Prof. Hugh McClean addresses Army JAG officers about work of Bob Parsons Veterans Advocacy Clinic

Pictured from left:  Col. Lee Cummings, deputy commander - East, U.S. Army Reserve Legal Command; Aniela Szymanski, visiting professor of practice, William and Mary Law School; Professor Hugh McClean; Daniel Nagin, vice dean for experiential and clinical legal education and clinical professor of law, Harvard Law School; Maj. John Fitzpatrick, supervising attorney and senior clinical instructor, Harvard Law School; Laurie Neff, director, Mason Veterans and Servicemembers Legal Clinic, George Mason University School of Law.

Pictured from left: Col. Lee Cummings, deputy commander-East, U.S. Army Reserve Legal Command; Aniela Szymanski, visiting professor of practice, William & Mary Law School; Hugh McClean, visiting assistant professor of law and director of the University of Baltimore School of Law’s Bob Parsons Veterans Advocacy Clinic; Daniel Nagin, vice dean for experiential and clinical legal education and clinical professor of law, Harvard Law School; Maj. John Fitzpatrick, supervising attorney and senior clinical instructor, Harvard Law School; Laurie Neff, director, Mason Veterans and Servicemembers Legal Clinic, George Mason University School of Law.

Professor Hugh McClean, director of The Bob Parsons Veterans Advocacy Clinic, gave a presentation July 18 at the annual U.S. Army Reserve Legal Command Northeast Region JAG On-Site Legal Training Conference, held at Fort Belvoir, Va.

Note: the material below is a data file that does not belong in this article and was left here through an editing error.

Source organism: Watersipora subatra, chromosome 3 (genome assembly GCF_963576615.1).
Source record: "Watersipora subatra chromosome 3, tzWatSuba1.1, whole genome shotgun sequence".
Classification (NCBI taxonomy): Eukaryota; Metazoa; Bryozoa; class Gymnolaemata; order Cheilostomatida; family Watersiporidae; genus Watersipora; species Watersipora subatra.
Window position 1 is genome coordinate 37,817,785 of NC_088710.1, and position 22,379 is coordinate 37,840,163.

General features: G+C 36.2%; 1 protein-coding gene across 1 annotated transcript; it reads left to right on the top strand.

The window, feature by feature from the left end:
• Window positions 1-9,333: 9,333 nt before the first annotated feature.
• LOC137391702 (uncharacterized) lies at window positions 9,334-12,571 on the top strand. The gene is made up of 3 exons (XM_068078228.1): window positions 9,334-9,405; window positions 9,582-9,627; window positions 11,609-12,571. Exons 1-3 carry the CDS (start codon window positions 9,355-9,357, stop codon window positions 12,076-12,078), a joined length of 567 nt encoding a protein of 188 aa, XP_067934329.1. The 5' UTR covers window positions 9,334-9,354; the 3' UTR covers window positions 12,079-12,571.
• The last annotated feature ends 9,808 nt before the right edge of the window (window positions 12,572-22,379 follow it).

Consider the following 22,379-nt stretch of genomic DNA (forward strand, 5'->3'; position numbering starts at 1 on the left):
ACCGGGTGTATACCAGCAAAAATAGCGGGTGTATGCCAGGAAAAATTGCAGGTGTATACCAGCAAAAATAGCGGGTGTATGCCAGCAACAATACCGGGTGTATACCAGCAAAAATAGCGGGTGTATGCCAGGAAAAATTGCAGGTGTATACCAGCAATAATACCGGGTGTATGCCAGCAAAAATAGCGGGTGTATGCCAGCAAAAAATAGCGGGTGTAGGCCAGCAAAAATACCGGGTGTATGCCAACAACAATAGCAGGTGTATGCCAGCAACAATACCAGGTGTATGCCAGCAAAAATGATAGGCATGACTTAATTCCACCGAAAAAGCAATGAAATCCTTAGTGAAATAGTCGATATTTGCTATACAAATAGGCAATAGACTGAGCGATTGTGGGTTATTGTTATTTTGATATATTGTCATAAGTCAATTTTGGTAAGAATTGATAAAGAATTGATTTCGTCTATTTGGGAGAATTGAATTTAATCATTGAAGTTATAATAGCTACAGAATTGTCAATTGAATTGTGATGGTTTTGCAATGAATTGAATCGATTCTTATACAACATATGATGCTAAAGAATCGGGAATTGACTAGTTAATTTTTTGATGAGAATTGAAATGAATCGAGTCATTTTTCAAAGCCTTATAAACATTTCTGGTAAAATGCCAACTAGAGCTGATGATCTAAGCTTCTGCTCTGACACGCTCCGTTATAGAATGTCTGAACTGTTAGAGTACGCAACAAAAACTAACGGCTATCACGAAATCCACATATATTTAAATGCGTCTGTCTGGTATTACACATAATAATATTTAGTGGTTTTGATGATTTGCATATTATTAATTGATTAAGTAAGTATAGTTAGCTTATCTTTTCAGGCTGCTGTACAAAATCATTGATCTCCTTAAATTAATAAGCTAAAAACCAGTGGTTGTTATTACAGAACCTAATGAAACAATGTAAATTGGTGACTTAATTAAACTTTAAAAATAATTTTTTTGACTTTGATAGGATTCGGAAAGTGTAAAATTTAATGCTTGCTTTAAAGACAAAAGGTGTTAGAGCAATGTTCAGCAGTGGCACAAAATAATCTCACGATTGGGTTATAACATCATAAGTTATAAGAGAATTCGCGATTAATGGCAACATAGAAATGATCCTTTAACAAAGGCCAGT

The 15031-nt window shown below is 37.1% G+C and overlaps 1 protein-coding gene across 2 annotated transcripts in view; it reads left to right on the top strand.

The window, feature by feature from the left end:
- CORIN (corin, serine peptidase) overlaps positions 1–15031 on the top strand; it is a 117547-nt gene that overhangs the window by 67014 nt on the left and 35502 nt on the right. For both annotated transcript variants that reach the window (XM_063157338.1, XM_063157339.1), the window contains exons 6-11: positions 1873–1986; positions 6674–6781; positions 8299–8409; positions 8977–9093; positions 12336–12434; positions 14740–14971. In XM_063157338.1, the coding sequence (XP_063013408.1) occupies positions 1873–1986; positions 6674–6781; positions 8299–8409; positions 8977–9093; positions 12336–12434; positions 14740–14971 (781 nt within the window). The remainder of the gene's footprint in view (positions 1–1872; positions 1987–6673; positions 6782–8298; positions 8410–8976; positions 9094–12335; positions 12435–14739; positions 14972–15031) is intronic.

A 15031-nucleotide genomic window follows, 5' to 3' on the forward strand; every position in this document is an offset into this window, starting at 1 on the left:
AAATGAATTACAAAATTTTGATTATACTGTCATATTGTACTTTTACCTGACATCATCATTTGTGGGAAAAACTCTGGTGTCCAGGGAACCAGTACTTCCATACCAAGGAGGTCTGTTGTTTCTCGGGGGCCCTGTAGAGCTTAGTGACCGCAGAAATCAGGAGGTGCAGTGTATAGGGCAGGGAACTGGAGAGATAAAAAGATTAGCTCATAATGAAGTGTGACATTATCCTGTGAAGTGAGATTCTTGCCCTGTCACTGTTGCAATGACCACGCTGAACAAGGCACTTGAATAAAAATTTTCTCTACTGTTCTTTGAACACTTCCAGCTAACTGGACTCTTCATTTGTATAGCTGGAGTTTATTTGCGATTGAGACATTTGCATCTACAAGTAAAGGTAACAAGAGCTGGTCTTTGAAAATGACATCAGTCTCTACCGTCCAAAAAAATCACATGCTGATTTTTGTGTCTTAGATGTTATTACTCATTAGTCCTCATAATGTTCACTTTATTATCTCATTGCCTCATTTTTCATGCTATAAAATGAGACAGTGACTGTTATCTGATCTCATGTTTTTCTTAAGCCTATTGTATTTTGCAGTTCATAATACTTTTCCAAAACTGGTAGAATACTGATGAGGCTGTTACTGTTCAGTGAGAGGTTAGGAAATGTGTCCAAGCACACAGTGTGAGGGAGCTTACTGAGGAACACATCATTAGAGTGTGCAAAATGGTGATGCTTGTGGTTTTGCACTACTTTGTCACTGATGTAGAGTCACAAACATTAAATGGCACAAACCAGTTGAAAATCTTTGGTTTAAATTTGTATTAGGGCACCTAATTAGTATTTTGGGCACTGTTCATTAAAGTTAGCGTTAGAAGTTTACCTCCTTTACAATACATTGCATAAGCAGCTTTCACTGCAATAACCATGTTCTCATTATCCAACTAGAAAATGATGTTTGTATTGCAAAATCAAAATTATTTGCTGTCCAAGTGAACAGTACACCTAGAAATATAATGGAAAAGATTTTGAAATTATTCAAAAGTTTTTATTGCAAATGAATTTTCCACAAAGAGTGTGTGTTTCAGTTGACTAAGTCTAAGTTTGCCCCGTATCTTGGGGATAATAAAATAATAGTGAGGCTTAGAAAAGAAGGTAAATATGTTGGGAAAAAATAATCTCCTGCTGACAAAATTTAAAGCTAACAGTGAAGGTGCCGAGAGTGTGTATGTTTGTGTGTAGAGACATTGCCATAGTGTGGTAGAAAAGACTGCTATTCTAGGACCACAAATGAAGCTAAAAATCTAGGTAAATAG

McClean, who served in the U.S. Air Force Judge Advocate General (JAG) Corps from 2003 to 2014, was among several law school clinicians to address Army JAGs about their clinics’ work and about how clinicians and JAGs might work together to help active-duty military members and veterans. The conference focused on providing legal assistance to members of the military and their families.

Legal assistance encompasses a wide body of civil legal issues, including landlord-tenant, employment and family law cases, as well as military-specific matters such as discharge upgrades, veterans’ benefits and VA access-to-care issues.

The clinicians’ panel was well-received by JAGs in the audience, according to Maj. John Fitzpatrick, supervising attorney and senior clinical instructor at Harvard Law School’s Prison Legal Assistance Project.

“Your panel was still being talked about by everyone at our conference today,” Fitzpatrick said in a July 19 email to participants. “There were many JAGs in that audience who did not previously know there were clinics such as yours they could look to for referral suggestions and/or questions they may have. One young Captain intercepted me in the hotel lobby this morning to thank all of you. She is an active duty JAG with little experience in an underserved area. She has a large docket of veterans’ and service members’ legal assistance cases she was given to handle. She had been unsure about how to deal with these cases. But she was encouraged and relieved by your appearance to know there are law school clinics such as yours to which she can turn for referral or other suggestions. She seemed so happy, it was clear how very worthwhile your participation was.”

Learn more about Professor McClean.

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